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DA SternExcuse me, I’m having a D.A. Stern moment here. Sometimes when you’re clicking through hundreds of new tunes by all manner of artists something just jumps out as strikingly original and different, just a bit off the poprock beaten track. That would be the new album from D.A. Stern, Aloha Hola. Oh, all the usual influences appear –the Beatles, Beach Boys, 1970s mannered radio pop, 1990s indie, etc. But you get a sense from the execution here that Stern’s endearingly oddball personality makes all those influences different, without necessarily becoming eccentric. The album opens with some nice trippy pop numbers – “Am I Ever On Your Mind?” and “Bluegenes” – with ever so shoegazey vocals. But then Stern shakes things up with tracks like “In Pain” and “When I Said That You Were Right” that draw on different song forms and add more weight to the vocals. For instance, “When I Said There You Were Right” has a great Rubber Soul-era Beatles acoustic shuffle, artfully laying a load of bitter lyrics over a bed of musical pleasantness. “Spirit of New York” changes things up again with sunshiny pop quality that says single to me. There are other moments where Stern really does channel a lovely Teenage Fanclub vibe, like on “Miami” and “Isn’t It Obvious?” the latter from a maxi-single released a month after (and not included on) the album.

Ok, my Stern moment is drawing to a close (for now) but don’t let me stop you. Stern’s material rewards a close and enduring inspection, most easily accomplished after purchase from Bandcamp of course.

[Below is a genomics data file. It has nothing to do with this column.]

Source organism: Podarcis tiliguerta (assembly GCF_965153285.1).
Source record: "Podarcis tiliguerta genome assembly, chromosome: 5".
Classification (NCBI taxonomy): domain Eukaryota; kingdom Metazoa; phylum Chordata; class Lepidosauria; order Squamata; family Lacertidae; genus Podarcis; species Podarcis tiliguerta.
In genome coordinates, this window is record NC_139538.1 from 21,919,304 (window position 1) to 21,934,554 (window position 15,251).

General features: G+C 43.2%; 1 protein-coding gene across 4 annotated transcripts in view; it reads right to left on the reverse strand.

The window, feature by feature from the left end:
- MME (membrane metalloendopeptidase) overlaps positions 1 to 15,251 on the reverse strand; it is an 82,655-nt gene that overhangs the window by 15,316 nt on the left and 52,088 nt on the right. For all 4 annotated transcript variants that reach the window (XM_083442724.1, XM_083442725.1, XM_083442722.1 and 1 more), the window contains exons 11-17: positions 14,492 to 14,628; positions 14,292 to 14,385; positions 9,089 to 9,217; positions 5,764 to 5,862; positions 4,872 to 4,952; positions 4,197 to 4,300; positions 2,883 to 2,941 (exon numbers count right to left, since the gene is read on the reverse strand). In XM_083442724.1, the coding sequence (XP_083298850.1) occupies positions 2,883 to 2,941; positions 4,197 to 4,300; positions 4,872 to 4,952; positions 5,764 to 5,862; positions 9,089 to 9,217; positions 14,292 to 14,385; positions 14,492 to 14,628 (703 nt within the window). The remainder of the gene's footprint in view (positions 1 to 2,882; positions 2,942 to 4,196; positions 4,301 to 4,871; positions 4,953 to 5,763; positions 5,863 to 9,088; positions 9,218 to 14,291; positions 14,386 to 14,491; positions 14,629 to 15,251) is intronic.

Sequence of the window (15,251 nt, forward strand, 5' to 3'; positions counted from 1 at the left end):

Pop rawk: Head, Junior, Thrift Store Halo, Wild Animals, and Sam Coffey and the Iron Lungs


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concertWe do occasionally rock here at Poprock Record. But we seldom rawk. The long hair, the spandex, it’s just not our thing. But there are a few border cases, bands on the edge of rawk yet anchored by strong melodies. Today’s crew all have their amps cranked up to eleven but the hooks are still there.

Vancouver’s Head exude a strong 1980s vibe, in a good way! The lead off single from their new album Dear Father is “Road to Ruin,” a catchy slice of 1980s FM radio pop rawk that sounds just a bit Pat Benatar at times. But my heatseeker single would be the great, synth-driven “Love Lies.” There’s a real ear worm in the chorus. Cardiff’s Junior have the California punk pop sound down on “Veronica,” a track that works with crunchy guitars but you know would also sound great unplugged. If there was any concern that last year’s resurrection of Thrift Store Halo was just come-back luck, check out their latest killer double-A side single, “Concrete Sky/Every Time with You.” The latter particularly combines a jangly 1960s feel with more jagged guitars and vocals. Again, I could totally see this song done up as a retro Merseybeat number but, hey, it really works in its present form too. Wild Animals are from Madrid and their brand new album is The Hoax. For me, the single should be “Science Fiction,” a track that blasts out of the gate on a wall of guitars while the vocal melody line seems to just float on top. Last up, Kitchener Ontario’s Sam Coffey and the Iron Lungs. These guys mix so many rawk styles with some really sweet melodies – and it works! I can hear a bit of Springsteen with a whole lot of Thin Lizzy on “Tough,”a rockin’ rollicking tune with screaming guitars, brash vocals, and a load of hooks in the chorus.